The actions of the Board, however, can constitute government action.  Thus, the Court analyzed whether the arbitration conducted in front of the Board violated Bradford's due process rights.  Due process requires that an individual be provided, through sufficient procedures, the opportunity to be heard before he is deprived of life, liberty, or property.  Courts should consider three factors when evaluating whether there was adequate due process: (1) the private interest that will be affected by the official action; (2) the risk of erroneous deprivation of such interest through the procedures used and the probable value, if any, of additional or substitute procedures; and (3) the government's interest involved and the burdens that the additional or substitute procedure would entail. 

The Court focused on the second factor, and held that the procedures that the Board used did not present a meaningful risk of erroneous deprivation of Bradford's interest.  Under the Railway Labor Act, if an employee and carrier cannot reach an agreement, the dispute may be referred to the Board, with a full statement of the facts and all supporting data.  Bradford argued that the Board considered an incomplete record because the hearing officer excluded some evidence.  However, the Board received all of the evidence that was submitted for review, including the evidence that the hearing officer excluded.  Bradford also argued that the Board's record was incomplete because Union Pacific never produced the litigation packet (his medical records from the labs that tested his urine specimens) as required by statute.  However, the Board had the results of the Split Sample, the Second Sample, and Bradford's hair test.  Thus, the Board reasonably determined that it had enough information to render a decision, and it fulfilled its statutory requirement by considering all evidence provided.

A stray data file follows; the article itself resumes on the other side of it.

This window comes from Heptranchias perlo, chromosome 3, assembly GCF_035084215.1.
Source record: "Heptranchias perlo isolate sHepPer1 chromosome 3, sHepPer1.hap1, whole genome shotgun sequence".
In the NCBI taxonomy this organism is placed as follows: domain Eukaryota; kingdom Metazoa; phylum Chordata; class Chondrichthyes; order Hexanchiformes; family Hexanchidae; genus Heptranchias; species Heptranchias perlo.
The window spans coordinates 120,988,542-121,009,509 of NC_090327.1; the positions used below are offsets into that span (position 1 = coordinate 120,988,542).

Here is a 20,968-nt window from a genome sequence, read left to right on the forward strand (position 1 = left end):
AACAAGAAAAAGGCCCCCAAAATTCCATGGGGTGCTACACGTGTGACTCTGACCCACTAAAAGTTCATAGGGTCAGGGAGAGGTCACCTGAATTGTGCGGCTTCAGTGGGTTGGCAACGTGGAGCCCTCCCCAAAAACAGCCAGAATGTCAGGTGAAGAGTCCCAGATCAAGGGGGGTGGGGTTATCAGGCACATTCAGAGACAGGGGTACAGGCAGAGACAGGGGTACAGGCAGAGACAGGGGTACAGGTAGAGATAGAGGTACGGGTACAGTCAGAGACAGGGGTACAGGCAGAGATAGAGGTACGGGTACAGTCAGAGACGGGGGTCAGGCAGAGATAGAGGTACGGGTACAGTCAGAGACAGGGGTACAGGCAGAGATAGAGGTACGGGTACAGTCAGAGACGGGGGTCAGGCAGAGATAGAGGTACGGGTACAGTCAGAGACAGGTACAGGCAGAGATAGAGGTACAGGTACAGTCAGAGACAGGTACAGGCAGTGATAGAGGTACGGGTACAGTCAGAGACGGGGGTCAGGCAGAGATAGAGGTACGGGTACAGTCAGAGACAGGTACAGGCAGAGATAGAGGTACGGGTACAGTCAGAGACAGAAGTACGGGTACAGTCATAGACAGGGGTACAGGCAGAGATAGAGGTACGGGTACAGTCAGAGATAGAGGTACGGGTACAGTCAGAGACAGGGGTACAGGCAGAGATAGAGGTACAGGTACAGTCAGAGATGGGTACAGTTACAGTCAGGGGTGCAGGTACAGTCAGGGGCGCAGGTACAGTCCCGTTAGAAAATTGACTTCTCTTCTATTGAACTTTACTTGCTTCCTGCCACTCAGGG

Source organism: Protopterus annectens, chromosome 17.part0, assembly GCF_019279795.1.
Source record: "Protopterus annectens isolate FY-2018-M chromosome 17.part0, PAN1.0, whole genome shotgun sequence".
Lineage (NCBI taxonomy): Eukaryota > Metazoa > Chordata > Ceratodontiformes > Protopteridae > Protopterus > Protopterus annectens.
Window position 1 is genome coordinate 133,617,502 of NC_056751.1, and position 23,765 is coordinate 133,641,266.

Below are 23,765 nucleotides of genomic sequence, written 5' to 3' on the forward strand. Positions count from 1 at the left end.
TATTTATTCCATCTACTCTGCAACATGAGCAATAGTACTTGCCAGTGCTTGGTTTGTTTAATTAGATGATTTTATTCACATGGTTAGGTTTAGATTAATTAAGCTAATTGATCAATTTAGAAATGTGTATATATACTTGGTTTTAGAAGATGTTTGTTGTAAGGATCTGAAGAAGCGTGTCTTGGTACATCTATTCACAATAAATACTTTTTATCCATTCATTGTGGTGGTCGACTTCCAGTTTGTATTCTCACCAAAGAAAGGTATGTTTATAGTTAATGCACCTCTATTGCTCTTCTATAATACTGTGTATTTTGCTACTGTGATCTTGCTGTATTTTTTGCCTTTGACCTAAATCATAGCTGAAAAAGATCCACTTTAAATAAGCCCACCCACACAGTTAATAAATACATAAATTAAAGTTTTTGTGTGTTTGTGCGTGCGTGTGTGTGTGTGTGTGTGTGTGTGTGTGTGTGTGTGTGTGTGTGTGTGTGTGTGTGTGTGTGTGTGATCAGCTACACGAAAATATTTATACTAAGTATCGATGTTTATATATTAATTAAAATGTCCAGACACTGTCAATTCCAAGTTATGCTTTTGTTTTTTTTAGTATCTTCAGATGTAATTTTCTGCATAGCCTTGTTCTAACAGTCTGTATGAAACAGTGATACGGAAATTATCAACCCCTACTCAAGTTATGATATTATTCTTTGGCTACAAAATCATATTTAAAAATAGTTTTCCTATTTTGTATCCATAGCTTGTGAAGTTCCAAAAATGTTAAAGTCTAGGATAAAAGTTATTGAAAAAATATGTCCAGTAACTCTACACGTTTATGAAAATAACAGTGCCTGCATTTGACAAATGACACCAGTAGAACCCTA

Bradford also argued that there were procedural deficiencies with the original hearing, which the Board failed to remedy.  However, the Court noted that the Board addressed Bradford's procedural complaints at the arbitration; it just did not resolve them in his favor.  The CBA requires that an employee not be disciplined without just and sufficient cause as determine by a fair and impartial investigation.  The Board's consideration of Bradford's procedural complaints demonstrates that it determined whether the hearing was fair and whether there was sufficient cause to discipline Bradford.  Thus, it acted within its jurisdiction when it declined to remedy the alleged procedural issues with the hearing.  The Court also held that the Board's decision not to remedy the alleged procedural issues was beyond the scope of its review because a court may not overturn an arbitrator's award, provided the arbitrator acted within its jurisdiction, even if there are serious errors of fact or law.  Thus, the Court affirmed the judgment in favor of Union Pacific.  


This case presented the unusual situation in which the employer was a private entity, but the review of the private entity's disciplinary decision was conducted by a government agency, the Public Law Board.  Public employees are often entitled to due process at all stages of the disciplinary process.  Due process is an amorphous concept, but essentially it is the idea that the government should allow citizens or employees the opportunity to be heard before a right is taken away.  Thus, agencies must have adequate disciplinary procedures in place that allow an employee the opportunity to be heard, and the policies must be followed. 

Bradford v. Union Pacific Railroad Co. (9th Cir. 2014) __ F.3d __ [2014 WL 4548742].